Saturday, February 4

How to make a Wet Palette on the cheap

Hey all. I replaced the paper in my wet palette today and thought I'd snap a few photos and tell you how I made it. for those that aren't familiar with them, wet palettes use wet sponge materials in a sealed container to help keep paint moist and useable. It's a good way to keep mixed colors going longer, and even lets you store them overnight without drying out. I think they are a big help when using paint from dropper bottles, and help with blending techniques in general. A lot of craft and art places sell them, but my way is super cheap and just as effective. 

You will need: 

  • Parchment paper: I'm not sure where this falls in the realm of wax paper, but it's a non-stick paper baking product that lets a little moisture through and makes the whole thing work.
  • Kitchen sponges: These are super cheap at the grocery. You want the cheapest kind with no scrubbing pad or other futuristic enhancements.
  • A more or less airtight container: I used a plastic container that grocery lunchmeat comes in. Tupperware and whatnot would work too, but if you do it my way you get a sandwich out of the deal. The main thing you are looking for is something with a decent seal that's not too deep.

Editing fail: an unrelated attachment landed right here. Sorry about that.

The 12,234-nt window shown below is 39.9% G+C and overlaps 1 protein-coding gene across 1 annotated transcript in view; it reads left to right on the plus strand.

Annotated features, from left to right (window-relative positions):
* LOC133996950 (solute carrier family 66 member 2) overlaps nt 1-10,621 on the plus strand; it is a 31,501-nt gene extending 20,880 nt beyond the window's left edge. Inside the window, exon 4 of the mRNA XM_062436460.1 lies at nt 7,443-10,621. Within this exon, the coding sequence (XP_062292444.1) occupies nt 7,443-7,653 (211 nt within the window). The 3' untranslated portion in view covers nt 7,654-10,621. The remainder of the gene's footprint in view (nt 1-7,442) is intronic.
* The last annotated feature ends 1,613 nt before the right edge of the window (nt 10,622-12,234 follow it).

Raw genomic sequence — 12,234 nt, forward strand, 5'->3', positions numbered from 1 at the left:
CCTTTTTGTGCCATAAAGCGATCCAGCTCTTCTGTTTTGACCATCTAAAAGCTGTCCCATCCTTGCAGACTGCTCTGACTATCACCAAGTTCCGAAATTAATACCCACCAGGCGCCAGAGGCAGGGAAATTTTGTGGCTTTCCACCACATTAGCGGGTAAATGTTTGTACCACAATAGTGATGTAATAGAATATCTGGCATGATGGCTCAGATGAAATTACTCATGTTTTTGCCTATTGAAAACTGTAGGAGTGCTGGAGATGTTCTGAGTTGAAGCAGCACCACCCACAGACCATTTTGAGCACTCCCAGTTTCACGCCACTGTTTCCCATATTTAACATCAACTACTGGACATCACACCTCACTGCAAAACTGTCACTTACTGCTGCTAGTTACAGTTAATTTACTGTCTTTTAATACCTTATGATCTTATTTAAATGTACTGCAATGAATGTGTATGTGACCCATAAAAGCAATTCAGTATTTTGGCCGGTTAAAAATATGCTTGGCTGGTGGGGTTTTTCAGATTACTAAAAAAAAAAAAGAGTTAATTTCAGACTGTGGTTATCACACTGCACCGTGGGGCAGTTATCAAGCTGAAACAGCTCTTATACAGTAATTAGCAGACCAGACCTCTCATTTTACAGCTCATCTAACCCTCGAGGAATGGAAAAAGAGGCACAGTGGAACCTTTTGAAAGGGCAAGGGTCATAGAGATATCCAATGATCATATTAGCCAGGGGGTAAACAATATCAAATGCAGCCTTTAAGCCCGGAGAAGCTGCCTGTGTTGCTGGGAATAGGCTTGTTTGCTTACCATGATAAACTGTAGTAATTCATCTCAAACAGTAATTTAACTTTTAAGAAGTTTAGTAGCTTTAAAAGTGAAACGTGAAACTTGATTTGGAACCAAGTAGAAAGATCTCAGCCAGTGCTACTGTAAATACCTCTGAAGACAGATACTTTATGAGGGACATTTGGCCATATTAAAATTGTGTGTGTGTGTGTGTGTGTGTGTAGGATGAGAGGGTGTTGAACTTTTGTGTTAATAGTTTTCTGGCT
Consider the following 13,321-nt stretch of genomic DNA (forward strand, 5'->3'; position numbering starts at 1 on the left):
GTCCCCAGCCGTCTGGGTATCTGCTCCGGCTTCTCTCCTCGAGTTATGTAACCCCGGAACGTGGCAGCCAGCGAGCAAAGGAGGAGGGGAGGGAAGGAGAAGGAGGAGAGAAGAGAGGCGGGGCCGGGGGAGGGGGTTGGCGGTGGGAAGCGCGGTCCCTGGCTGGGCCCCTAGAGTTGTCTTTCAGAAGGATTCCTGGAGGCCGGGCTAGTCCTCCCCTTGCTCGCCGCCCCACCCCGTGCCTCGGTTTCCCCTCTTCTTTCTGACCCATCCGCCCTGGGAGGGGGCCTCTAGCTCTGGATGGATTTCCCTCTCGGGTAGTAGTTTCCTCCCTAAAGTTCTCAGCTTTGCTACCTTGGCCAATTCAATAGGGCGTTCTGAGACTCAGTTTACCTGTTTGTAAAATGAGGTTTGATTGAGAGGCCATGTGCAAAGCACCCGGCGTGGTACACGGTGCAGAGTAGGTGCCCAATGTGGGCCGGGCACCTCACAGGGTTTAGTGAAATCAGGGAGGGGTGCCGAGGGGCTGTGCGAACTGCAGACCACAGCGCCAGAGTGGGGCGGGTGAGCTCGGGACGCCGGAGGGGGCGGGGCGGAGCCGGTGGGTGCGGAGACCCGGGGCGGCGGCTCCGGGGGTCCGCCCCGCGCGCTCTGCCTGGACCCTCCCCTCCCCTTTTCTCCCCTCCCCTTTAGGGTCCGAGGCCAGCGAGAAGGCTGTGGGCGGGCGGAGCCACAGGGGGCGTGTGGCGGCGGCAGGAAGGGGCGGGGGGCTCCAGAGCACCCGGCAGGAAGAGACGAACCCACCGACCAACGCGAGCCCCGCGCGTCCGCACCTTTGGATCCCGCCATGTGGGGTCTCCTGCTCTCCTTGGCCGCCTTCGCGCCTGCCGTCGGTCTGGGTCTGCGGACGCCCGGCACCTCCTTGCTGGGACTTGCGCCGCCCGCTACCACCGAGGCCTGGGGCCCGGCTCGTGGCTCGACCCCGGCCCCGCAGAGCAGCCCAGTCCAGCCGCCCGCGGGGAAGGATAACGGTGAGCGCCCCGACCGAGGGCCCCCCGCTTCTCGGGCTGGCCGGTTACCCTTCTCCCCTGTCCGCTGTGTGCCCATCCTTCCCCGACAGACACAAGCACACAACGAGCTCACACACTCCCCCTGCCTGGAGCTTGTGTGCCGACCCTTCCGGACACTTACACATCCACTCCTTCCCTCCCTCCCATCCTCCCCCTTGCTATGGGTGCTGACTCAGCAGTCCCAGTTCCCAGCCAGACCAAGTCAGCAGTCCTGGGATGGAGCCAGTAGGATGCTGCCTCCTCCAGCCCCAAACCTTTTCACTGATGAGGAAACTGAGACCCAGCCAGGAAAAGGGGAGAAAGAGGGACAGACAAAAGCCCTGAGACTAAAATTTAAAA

I cut my sponges to fit my container. You could certainly get by with just one, but I wanted to maximize my surface area to keep from both having to change the paper often and/or having areas of paper with no sponge underneath.

When that's done, fill the container with a shallow amount of water. You want enough to keep the sponges saturated, but you don't want the whole thing to be swimming.

All that's left is to cut a small piece of parchment paper to fit over your sponges, and you are good to go. You want the paper to lay flat, so you may have to roll it up backwards to even it out after being on the roll. Once it gets damp it will adhere pretty well with no problems. Put your paint directly onto the paper and work from the palette-- you'll find the paint stays nice and smooth, and is slightly thinned from the watery goodness. When you are done painting, slap the lid on and your mix should be more or less fine when you get back to it. I think wet palettes are a great way to save time, effort, and frustration, and make trying new painting techniques a lot easier. I hope this was helpful, and if you have any insights or questions be sure to drop us a comment.



  1. Can you comment on the difference between using a sponge versus using paper for holding the water?

  2. great article! I am going to give it a try tonight.

  3. @Dat-- Not sure I understand what you mean; I've always seen wet palettes made with sponges. Do you have a link I can check out for one made with paper?

    @lycanthropica-- Good deal, let me know how you like it. :)


    It serves the same purpose as the sponge. I prefer the sponge as it hold the water for much longer.